Sally let Julian walk her back to the entrance of her halls. She stood on the step in front of the door and looked at him. She smiled wanly.
“I would ask you up for a cup of tea or cocoa but Darrell’s probably hard at work and we would probably just disturb her,” she said carefully.
“It’s all right,” Julian said with a smile. “I should hate to interrupt Darrell while she’s working. I should probably go and do some prep anyway.”
He handed Sally her jacket back, and gave her hand a squeeze when she reached for it. Sally shrugged off Julian’s jacket and passed it back to him.
“Thank you for the loan, it really did keep me nice and toasty warm,” she said softly. She pulled her own coat back on and smiled at him again.
“As long as it kept you warm,” Julian said with a smile. He pulled his coat back on and leant forward to give her a kiss on the cheek.
“See you tomorrow, after lectures?” he asked her.
“Of course,” Sally said, resting a hand on his shoulder as she gave him a kiss on the cheek back. “How about we all meet in café about one?”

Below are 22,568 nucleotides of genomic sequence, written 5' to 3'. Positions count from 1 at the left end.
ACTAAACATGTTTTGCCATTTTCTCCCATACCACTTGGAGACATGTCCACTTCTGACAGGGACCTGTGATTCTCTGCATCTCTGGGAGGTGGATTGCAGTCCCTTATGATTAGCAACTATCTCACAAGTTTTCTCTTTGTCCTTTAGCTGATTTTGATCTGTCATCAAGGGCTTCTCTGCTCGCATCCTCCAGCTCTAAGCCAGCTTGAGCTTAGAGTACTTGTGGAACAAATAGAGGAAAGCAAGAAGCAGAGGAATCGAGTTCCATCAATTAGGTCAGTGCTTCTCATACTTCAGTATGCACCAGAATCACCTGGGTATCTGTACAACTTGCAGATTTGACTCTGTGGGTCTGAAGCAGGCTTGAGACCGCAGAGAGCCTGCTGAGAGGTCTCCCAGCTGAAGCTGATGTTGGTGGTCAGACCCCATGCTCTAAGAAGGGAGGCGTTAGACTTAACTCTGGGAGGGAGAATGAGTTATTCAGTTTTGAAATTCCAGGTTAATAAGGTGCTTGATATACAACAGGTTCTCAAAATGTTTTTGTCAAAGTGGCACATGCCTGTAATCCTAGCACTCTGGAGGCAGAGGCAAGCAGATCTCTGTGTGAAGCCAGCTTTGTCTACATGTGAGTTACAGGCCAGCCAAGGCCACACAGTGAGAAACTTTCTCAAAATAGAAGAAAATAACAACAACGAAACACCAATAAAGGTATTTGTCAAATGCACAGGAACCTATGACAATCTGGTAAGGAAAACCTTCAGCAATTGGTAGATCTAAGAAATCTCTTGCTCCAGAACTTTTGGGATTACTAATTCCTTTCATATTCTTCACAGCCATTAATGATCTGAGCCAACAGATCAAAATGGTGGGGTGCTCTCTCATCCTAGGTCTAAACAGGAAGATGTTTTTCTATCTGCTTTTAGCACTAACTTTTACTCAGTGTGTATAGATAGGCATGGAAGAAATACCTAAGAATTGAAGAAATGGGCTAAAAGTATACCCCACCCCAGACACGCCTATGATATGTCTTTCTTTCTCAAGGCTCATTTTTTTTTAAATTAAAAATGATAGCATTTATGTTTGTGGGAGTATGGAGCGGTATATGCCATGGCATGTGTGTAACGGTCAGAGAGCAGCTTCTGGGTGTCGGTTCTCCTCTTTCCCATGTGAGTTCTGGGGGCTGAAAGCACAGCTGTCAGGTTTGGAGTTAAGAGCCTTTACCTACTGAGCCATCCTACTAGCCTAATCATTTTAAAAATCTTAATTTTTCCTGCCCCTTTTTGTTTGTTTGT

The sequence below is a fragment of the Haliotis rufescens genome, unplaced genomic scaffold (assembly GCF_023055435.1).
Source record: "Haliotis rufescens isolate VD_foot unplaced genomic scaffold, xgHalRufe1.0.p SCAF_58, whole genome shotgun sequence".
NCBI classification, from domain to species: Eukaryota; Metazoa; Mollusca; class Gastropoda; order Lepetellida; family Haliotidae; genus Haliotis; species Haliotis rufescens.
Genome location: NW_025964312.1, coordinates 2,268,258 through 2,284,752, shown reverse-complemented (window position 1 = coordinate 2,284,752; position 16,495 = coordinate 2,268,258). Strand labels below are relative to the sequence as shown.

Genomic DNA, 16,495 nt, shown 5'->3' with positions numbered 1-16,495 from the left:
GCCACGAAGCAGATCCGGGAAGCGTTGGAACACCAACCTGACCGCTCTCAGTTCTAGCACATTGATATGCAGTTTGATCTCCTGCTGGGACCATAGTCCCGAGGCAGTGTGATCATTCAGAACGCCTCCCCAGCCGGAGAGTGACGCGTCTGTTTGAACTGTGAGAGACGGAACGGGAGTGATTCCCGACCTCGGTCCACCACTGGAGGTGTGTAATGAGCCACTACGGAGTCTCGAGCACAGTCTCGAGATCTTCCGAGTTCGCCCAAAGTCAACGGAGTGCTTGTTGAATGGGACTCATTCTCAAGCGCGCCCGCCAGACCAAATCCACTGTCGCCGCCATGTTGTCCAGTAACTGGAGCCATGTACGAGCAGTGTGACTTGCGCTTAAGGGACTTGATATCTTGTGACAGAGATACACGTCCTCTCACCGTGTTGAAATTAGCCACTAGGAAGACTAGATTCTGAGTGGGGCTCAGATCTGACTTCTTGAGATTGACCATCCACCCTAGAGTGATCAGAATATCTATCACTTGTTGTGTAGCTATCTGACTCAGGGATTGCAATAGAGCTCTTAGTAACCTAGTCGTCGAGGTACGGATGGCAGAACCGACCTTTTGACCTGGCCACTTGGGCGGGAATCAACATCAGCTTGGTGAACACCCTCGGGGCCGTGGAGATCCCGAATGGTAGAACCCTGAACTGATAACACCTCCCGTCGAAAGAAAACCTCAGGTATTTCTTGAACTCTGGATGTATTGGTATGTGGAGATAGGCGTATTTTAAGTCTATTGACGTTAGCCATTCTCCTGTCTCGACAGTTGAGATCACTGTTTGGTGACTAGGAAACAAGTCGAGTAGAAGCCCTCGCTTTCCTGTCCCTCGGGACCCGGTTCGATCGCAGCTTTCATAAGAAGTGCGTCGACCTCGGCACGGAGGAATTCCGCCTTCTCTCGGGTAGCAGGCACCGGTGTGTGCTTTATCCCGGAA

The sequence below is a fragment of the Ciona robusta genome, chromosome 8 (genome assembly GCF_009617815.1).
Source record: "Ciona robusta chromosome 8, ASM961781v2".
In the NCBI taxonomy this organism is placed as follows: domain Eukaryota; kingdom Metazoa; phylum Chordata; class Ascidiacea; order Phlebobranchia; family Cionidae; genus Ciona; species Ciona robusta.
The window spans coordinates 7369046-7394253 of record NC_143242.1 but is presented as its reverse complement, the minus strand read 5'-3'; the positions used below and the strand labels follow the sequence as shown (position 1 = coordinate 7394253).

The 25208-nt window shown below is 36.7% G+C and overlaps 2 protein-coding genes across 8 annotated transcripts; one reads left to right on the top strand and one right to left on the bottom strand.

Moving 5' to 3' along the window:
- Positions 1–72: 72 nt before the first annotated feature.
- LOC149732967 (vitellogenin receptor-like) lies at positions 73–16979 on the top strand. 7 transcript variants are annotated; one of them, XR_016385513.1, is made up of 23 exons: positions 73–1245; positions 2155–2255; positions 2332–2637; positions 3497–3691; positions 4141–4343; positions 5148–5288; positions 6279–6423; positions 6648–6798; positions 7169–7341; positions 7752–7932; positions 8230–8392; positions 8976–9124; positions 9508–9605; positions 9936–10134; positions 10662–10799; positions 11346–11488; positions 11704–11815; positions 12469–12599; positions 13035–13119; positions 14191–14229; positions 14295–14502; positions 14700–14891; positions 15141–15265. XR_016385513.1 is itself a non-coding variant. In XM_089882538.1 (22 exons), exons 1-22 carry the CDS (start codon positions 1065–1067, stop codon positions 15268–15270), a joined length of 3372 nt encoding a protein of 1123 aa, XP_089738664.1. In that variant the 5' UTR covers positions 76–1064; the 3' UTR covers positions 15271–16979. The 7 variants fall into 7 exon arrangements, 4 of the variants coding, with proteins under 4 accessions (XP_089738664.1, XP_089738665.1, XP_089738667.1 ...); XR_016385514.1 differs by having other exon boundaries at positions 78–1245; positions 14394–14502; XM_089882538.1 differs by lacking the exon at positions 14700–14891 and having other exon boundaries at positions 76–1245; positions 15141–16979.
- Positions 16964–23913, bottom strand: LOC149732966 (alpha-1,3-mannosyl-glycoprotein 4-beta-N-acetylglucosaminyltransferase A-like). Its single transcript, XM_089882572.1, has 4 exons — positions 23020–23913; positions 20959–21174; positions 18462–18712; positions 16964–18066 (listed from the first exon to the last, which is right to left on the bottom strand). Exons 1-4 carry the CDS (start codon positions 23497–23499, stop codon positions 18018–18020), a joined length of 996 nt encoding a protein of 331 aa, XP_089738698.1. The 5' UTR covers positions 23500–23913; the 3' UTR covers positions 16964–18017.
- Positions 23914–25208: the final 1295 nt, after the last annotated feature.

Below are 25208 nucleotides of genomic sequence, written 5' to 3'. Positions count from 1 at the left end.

“Sounds like a good idea,” Julian said softly. He gave her shoulder a squeeze before heading back the way he had come. He raised his arm a little way down the street to wave back at Sally.
Sally waited until he was out of site before she moved away from the door to her halls and headed down the other pathway to the main town.
She moved quickly through the town until she reached their favourite café. She ducked inside and ordered a hot chocolate and sat down in a corner of the café until it came. She looked around the small room and noticed that Pilkington, the man that they were supposed to be watching for the stolen papers, was sitting was alone in front of one of the window’s scribbling in a little notebook.
Sally didn’t feel like paying him much attention at the moment however, her mind was still whirling from her conversation with Julian. She felt so deflated given that she thought that he was only interested in being friends. Truthfully, she had hoped that they might become quite close.
When her hot chocolate arrived, Sally grasped it with both hands, feeling the warmth stealing up her fingers. She looked at the hot chocolate, watching the patterns of the mixture swirling around the glass.
She didn’t look up when she heard the bell on the door go, and a familiar voice asking the lady behind the counter for a coffee. She kept her eyes firmly down on the table, considering how foolish she felt to think that Julian did like her as more than just a friend. She didn’t even really look up when someone stopped at the chair opposite.
“Sally?” the person asked, the one with the familiar voice. Sally looked up at the face of Thomas Ainsworth, radiating concern.
“Hello,” she said, trying to sound fairly carefree. “How are you?”